Male breast cancer usually presents in the form of a palpable lump.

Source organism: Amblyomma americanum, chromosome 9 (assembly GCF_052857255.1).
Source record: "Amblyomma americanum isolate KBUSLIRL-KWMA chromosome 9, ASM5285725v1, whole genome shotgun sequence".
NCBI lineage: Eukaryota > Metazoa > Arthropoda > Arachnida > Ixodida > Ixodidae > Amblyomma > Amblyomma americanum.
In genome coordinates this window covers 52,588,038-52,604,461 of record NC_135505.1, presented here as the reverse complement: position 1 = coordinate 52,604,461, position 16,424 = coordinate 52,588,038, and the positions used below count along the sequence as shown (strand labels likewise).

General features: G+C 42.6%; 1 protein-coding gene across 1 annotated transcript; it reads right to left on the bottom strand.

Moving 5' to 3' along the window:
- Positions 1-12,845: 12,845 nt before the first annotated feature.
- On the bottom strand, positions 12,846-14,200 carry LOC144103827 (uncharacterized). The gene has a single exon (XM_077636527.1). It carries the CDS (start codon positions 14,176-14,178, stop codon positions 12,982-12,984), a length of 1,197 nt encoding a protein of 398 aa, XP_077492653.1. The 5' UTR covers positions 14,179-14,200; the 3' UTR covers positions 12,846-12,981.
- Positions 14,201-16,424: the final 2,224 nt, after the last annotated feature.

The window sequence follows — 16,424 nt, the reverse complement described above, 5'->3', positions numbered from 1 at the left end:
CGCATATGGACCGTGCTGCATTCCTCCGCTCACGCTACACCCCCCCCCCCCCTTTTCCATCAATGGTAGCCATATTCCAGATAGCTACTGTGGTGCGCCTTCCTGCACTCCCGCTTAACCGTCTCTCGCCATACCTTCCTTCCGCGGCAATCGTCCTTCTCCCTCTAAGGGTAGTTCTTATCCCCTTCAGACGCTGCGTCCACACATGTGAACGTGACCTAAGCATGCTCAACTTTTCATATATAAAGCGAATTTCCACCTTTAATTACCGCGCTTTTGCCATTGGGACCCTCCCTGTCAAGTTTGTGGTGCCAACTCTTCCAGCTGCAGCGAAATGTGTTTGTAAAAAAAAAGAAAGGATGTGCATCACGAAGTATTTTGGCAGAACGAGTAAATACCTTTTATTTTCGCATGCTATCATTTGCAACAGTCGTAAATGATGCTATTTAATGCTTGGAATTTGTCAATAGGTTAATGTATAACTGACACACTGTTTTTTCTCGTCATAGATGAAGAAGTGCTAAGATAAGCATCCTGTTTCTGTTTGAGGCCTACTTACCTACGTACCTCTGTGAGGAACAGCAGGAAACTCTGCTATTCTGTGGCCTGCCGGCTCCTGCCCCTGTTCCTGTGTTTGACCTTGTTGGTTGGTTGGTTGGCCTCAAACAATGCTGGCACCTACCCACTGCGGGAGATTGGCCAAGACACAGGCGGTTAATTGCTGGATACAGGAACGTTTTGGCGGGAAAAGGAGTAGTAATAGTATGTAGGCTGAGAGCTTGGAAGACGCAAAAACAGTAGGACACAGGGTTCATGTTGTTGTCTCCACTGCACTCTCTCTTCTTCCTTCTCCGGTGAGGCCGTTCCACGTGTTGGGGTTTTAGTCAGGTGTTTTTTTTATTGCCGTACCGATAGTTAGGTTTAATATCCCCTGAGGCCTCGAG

For every 100 women that we see with breast cancer, we see one man. Therefore the risk is low, particularly in comparison to other cancers such as lung, prostate or colon cancer. The National Cancer Registry states that the life-time risk of suffering breast cancer in males is in between 1 in 500 to 1 in 1000, depending on race. Men at any age may develop breast cancer, but it is usually detected between 60 and 80 years of age (compared to women, usually detected from the age of 40).